The SELinux Permissive Mode is a state where SELinux permits violation of SELinux policy system wide. In this system wide permissive state policy violations are merely logged. Permissive Mode can be used to troubleshoot and test SELinux related issues. The complication with a system wide permissive state is that is is wise to operate it in a safe environment and out of production. In some rare scenarios one could consider minimizing the risks that come with Permissive Mode by using the SEPermit Pluggable Authentication Module, but often this measure is not suffice because that only disables Linux user logins. System services remain vulnerable to policy violations.
Recently SELinux Permissive Domains were introduced to mitigate these issues. With Permissive Domains one can run a single SELinux Security Domain in a permissive state. By using Permissive Domains you can keep your system in production and for example disable public access to the Permissive Domain using IPTables, TCP Wrappers, PAM or using other methods.
The semanage command can be used to add and delete SELinux Permissive Domains. You do need to know in which Security Domain a process runs in order to make this Security Domain a Permissive Domain. The ps command used with the -Z option can help you find this information.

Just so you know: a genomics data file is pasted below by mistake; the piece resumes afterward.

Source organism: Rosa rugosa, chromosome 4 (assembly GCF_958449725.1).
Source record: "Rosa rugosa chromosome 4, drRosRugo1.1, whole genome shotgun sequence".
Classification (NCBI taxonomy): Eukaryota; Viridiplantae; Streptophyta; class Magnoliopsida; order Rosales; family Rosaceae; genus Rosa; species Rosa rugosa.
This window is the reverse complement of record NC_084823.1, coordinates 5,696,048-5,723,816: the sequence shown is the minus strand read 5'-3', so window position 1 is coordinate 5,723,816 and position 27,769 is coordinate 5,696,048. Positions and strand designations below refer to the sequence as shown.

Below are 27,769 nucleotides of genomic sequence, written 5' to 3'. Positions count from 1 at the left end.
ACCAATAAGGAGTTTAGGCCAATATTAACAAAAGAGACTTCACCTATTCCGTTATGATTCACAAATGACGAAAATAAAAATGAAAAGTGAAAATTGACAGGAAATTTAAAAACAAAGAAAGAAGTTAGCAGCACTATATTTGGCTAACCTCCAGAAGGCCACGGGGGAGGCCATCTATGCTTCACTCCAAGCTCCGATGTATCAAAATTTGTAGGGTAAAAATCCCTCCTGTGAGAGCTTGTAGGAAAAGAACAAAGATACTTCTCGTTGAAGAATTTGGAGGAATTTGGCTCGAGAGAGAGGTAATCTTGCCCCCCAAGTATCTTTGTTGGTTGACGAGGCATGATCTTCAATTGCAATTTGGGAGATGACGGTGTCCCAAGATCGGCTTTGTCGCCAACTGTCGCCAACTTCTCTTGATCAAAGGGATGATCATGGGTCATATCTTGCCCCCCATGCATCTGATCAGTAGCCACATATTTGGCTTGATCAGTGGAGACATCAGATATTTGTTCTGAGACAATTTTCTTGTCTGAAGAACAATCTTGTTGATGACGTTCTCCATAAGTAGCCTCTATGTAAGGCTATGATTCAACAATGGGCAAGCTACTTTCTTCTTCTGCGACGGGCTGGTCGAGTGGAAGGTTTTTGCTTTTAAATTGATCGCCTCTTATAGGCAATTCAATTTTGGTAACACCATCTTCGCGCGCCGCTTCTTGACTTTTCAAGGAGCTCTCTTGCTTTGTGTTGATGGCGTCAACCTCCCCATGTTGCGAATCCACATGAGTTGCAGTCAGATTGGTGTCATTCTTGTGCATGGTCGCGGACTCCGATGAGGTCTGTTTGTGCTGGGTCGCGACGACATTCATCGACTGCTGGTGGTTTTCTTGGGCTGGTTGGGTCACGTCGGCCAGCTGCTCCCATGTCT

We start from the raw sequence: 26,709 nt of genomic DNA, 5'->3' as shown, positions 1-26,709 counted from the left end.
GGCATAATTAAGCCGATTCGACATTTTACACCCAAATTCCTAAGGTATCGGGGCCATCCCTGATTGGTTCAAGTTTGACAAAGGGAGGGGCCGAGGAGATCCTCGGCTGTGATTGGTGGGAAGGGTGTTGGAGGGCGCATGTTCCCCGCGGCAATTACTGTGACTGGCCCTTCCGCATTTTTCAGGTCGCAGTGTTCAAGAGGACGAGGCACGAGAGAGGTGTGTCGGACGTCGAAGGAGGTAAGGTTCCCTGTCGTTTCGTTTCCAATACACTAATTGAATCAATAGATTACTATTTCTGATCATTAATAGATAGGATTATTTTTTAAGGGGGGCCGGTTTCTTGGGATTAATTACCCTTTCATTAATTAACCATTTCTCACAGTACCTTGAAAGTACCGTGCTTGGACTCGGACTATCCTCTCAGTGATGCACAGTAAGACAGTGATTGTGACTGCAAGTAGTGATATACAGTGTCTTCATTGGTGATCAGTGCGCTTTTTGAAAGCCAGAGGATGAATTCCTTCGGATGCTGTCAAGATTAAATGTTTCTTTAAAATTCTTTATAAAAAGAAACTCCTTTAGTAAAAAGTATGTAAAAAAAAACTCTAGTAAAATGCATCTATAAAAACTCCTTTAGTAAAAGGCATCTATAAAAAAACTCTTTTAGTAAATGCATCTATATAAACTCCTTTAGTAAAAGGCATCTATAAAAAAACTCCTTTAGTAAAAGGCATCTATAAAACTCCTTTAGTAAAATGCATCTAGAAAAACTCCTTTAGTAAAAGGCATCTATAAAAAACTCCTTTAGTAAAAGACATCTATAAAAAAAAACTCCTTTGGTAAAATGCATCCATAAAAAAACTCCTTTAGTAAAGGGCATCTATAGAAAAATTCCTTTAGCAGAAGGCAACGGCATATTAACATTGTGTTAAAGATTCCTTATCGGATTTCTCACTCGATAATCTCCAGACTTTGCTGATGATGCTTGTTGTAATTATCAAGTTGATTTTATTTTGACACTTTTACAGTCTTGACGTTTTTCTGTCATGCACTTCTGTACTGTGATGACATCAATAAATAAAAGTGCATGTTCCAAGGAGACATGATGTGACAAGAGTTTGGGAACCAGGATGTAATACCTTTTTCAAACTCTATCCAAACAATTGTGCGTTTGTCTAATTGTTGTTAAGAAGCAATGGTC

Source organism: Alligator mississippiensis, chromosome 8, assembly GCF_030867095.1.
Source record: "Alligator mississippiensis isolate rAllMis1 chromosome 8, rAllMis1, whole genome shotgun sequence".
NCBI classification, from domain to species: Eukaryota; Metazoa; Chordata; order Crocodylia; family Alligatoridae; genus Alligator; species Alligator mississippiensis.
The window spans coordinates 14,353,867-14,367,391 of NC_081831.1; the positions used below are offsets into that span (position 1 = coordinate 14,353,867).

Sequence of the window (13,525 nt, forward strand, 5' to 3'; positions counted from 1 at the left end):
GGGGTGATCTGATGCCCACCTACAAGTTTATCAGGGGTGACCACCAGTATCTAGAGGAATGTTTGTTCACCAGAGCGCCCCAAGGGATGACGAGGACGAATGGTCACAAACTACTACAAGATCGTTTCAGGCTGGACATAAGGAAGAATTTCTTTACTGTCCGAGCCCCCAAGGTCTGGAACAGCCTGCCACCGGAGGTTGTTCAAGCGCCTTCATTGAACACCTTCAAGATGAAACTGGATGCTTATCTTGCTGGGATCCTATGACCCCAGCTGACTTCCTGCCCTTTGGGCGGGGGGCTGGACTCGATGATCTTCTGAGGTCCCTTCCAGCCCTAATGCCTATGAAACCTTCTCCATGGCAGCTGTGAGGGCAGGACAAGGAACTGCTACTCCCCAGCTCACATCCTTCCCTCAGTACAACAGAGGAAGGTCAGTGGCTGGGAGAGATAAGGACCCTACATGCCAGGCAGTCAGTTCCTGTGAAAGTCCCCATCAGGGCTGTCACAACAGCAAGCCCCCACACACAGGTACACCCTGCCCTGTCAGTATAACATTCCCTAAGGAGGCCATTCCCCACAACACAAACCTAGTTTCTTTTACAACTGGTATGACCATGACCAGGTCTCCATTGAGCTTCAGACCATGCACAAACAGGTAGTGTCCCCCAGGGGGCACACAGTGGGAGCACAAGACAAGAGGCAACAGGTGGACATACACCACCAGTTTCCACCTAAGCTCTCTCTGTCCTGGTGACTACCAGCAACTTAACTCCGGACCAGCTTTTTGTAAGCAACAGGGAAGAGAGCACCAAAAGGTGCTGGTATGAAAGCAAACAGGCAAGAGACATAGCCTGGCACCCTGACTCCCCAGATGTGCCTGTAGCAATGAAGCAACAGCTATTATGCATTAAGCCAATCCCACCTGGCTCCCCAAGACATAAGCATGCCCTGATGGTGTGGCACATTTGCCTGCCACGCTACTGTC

Example of how to make the Security Domain called httpd_t for Apache a Permissive Domain:
sudo semanage permissive -a httpd_t
Example of how to make the Security Domain called httpd_t for Apache be enforced again by SELinux:
sudo semanage permissive -d httpd_t
Example of how to use the semanage command to list SELinux Permissive Domains:
sudo semanage permissive -l
Prefer SELinux Permissive Domains over Permissive Mode.
Add, list and delete Permissive domains with the semanage command.
Refer: man semanage, man tcpd, man pam_sepermit, man iptables
unlabeled_t type - I often see bug reports or people showing AVC messages about confined domains not able to deal with unlabeled_t files. *type=AVC msg=audit(1530786314.091...
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